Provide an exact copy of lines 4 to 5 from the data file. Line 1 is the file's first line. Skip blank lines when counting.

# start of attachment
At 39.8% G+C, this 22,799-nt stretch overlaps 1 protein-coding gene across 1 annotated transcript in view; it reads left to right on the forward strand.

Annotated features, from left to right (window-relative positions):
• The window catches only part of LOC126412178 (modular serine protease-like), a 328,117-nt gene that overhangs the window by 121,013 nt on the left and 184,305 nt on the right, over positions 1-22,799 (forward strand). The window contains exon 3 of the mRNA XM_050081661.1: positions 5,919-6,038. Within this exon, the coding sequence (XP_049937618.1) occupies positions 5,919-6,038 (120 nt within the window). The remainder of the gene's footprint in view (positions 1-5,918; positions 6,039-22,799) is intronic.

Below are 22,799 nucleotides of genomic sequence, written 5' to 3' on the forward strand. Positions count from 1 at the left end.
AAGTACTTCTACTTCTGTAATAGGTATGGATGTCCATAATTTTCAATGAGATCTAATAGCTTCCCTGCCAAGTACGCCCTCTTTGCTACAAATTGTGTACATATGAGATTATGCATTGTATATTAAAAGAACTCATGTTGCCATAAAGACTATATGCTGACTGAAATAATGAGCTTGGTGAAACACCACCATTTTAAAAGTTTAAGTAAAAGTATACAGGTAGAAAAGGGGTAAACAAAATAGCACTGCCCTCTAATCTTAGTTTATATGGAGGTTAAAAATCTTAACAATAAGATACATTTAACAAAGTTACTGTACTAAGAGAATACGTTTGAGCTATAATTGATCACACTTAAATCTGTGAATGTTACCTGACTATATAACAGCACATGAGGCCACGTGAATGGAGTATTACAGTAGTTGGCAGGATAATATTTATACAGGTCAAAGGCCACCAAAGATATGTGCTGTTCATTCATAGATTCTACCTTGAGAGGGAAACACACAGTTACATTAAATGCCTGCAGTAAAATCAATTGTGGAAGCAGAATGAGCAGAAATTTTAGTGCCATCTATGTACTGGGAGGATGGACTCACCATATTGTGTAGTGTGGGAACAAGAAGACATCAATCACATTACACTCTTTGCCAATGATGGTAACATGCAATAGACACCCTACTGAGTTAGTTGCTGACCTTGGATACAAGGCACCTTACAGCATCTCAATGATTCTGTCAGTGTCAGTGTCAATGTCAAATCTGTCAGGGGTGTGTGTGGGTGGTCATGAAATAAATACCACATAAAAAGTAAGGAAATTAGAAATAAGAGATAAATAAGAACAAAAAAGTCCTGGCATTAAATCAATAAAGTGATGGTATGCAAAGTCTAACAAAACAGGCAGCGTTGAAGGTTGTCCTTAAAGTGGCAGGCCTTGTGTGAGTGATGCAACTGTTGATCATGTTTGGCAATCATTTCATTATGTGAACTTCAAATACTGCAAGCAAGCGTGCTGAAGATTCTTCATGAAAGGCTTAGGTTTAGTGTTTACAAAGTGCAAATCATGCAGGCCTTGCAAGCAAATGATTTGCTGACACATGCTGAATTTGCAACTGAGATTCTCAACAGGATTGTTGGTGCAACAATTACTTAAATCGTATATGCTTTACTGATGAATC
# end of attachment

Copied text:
Below are 22,799 nucleotides of genomic sequence, written 5' to 3' on the forward strand. Positions count from 1 at the left end.
AAGTACTTCTACTTCTGTAATAGGTATGGATGTCCATAATTTTCAATGAGATCTAATAGCTTCCCTGCCAAGTACGCCCTCTTTGCTACAAATTGTGTACATATGAGATTATGCATTGTATATTAAAAGAACTCATGTTGCCATAAAGACTATATGCTGACTGAAATAATGAGCTTGGTGAAACACCACCATTTTAAAAGTTTAAGTAAAAGTATACAGGTAGAAAAGGGGTAAACAAAATAGCACTGCCCTCTAATCTTAGTTTATATGGAGGTTAAAAATCTTAACAATAAGATACATTTAACAAAGTTACTGTACTAAGAGAATACGTTTGAGCTATAATTGATCACACTTAAATCTGTGAATGTTACCTGACTATATAACAGCACATGAGGCCACGTGAATGGAGTATTACAGTAGTTGGCAGGATAATATTTATACAGGTCAAAGGCCACCAAAGATATGTGCTGTTCATTCATAGATTCTACCTTGAGAGGGAAACACACAGTTACATTAAATGCCTGCAGTAAAATCAATTGTGGAAGCAGAATGAGCAGAAATTTTAGTGCCATCTATGTACTGGGAGGATGGACTCACCATATTGTGTAGTGTGGGAACAAGAAGACATCAATCACATTACACTCTTTGCCAATGATGGTAACATGCAATAGACACCCTACTGAGTTAGTTGCTGACCTTGGATACAAGGCACCTTACAGCATCTCAATGATTCTGTCAGTGTCAGTGTCAATGTCAAATCTGTCAGGGGTGTGTGTGGGTGGTCATGAAATAAATACCACATAAAAAGTAAGGAAATTAGAAATAAGAGATAAATAAGAACAAAAAAGTCCTGGCATTAAATCAATAAAGTGATGGTATGCAAAGTCTAACAAAACAGGCAGCGTTGAAGGTTGTCCTTAAAGTGGCAGGCCTTGTGTGAGTGATGCAACTGTTGATCATGTTTGGCAATCATTTCATTATGTGAACTTCAAATACTGCAAGCAAGCGTGCTGAAGATTCTTCATGAAAGGCTTAGGTTTAGTGTTTACAAAGTGCAAATCATGCAGGCCTTGCAAGCAAATGATTTGCTGACACATGCTGAATTTGCAACTGAGATTCTCAACAGGATTGTTGGTGCAACAATTACTTAAATCGTATATGCTTTACTGATGAATC